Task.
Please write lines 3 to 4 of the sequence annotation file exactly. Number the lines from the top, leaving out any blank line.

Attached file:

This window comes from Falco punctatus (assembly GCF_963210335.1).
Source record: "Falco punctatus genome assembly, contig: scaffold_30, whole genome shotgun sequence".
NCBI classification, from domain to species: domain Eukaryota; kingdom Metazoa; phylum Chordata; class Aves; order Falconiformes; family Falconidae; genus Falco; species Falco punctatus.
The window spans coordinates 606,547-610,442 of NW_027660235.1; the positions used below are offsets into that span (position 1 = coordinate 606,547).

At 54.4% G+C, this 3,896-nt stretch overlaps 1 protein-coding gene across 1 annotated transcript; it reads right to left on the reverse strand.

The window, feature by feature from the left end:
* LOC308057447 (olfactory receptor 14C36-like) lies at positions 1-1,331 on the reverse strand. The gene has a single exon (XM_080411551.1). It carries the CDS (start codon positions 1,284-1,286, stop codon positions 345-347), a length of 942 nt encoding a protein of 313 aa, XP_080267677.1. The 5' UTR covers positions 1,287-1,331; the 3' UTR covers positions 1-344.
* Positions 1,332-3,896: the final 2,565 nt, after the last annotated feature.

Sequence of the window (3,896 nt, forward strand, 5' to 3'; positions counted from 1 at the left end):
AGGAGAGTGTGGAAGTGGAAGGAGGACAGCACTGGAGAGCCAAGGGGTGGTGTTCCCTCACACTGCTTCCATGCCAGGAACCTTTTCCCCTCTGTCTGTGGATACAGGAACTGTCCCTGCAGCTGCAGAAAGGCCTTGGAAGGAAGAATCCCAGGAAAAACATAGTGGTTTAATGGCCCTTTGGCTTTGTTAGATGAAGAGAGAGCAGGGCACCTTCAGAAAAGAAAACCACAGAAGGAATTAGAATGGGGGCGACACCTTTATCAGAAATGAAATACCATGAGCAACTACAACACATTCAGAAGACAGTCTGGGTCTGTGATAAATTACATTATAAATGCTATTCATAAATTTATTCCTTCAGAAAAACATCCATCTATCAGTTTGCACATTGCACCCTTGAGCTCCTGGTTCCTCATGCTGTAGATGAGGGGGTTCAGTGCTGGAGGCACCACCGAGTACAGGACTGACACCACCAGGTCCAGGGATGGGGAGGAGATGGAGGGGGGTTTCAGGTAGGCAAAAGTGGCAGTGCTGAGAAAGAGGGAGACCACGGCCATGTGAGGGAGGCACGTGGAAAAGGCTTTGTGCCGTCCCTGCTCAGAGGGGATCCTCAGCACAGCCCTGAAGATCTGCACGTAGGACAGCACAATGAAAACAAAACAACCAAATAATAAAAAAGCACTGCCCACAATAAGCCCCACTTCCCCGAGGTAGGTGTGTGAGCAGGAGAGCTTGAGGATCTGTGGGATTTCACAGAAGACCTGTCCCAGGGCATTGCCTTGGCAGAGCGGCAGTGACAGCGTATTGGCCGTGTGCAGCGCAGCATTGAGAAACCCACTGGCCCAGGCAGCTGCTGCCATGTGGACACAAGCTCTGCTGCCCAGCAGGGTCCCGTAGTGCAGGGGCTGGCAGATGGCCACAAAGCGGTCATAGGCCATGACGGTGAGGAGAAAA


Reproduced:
NCBI classification, from domain to species: domain Eukaryota; kingdom Metazoa; phylum Chordata; class Aves; order Falconiformes; family Falconidae; genus Falco; species Falco punctatus.
The window spans coordinates 606,547-610,442 of NW_027660235.1; the positions used below are offsets into that span (position 1 = coordinate 606,547).